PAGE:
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A Broken Future

August 9, 2010

At long last, the newly reformed Justice League International gets their chance to confront Maxwell Lord in Justice League Generation Lost #5.  Well, at least, sort of.  After a brief flashback with Booster Gold relating to his little betting scheme on his football games back in his home time, Lord explains that he brought the team back together because the world needs them.  But he makes it clear that they must not pursue.  The team still agrees that they must find him, but one of the other Rocket Reds is rigged to explode.  Unable to save him, Captain Atom takes him up into the atmosphere so that the explosion won’t hurt anyone else.  Blue Beetle managed to trace Lord’s signal, and they go back to the old JLI embassy in New York City to recuperate.  Blue Beetle insists on staying, and Ice explains that her reluctance to fight comes from having died and come back.  She doesn’t want to die again.  Rocket Red says that he’s willing to overlook political differences for the greater good and the chance to be on a Justice League team.  Seems Lord is in Checkmate, by the way.  Booster remembers when he first gave his superhero pitch to Lord and how Lord screwed him over.  And the team is ready to go get him.  Then, in Justice League Generation Lost #6, after a brief flashback to his origins and a discussion among the team about invading Checkmate, we see what happened to Captain Atom after he exploded the first time in this series.  Seems he traveled to a future in which the moon was shattered into multiple pieces, technology had gone backwards by centuries, and saying the names of superheroes was taboo.  Atom is eventually led to some old woman named Karrie who turns out to be an old, badly injured, kryptonite-ridden Power Girl.  She has trouble thinking and remembering, but she manages to say that the person responsible for the wars that changed the world this way was Lord.  So Captain Atom understands the stakes of this conflict better than anyone else on the team.

I know I keep saying that Judd Winick and Keith Giffen are working on this book together.  But based on interviews and the credits in the books themselves, it’s rather clear that this book is really being written by Judd Winick.  And Giffen will be leaving the series completely soon, so Winick will be going completely solo.  Considering how well he’s written things thus far, I certainly don’t mind.  Maxwell Lord is definitely being written as a very interesting villain with this bizarre need to protect humanity by gathering a group of people who are the very kind of people he thinks he’s protecting humanity from.  And this new team is definitely made up of a very interesting group of people.  It’s interesting to see that this new Rocket Red, who’s basically a terrorist/revolutionary/whacko, be the least cynical of the group.  They’ve all gone through rather hard times, but I’d say that it’s Ice and Booster who have become the hardest.  Atom was always like that a bit, and Fire’s darker personality comes largely from losing Ice and her time in Checkmate.  But Booster’s like this because he lost Ted Kord.  Because Lord shot him.  And Ice had died while a member of the previous incarnation of the team.  But anyway, it’s quite interesting to read all of this.  I am so very tired of the apocalyptic/post-apocalyptic future as a mechanism for demonstrating how big a deal a certain conflict is.  But at the very least, that issue gave some development to Captain Atom.  Aaron Lopresti’s pencils are absolutely great.  And Fernando Dagnino’s work is still just not quite up to snuff in comparison.  He’s basically like a lesser version of Dave Eaglesham.  Don’t know why he’s on this book.  Anyway, some people may say that this series is better than Brightest Day proper.  I wouldn’t necessarily say that, but it’s just about as good.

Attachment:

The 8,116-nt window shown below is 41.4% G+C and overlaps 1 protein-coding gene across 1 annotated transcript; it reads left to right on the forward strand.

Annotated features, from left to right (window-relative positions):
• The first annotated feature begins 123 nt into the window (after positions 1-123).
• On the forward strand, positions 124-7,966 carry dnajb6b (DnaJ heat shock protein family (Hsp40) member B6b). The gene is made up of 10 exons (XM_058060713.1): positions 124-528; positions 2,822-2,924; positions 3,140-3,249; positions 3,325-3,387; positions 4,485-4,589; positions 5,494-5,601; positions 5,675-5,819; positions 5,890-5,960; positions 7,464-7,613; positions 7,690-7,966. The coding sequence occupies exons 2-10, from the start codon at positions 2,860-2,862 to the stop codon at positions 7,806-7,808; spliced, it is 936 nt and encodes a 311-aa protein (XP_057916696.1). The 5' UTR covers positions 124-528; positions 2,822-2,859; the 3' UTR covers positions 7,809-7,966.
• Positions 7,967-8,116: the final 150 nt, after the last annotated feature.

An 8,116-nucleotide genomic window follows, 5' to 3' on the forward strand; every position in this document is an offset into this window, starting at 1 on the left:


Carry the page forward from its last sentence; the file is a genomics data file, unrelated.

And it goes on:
Plot: 8.6      Art: 8.4      Dialogue: 8.7     Overall: 8.5

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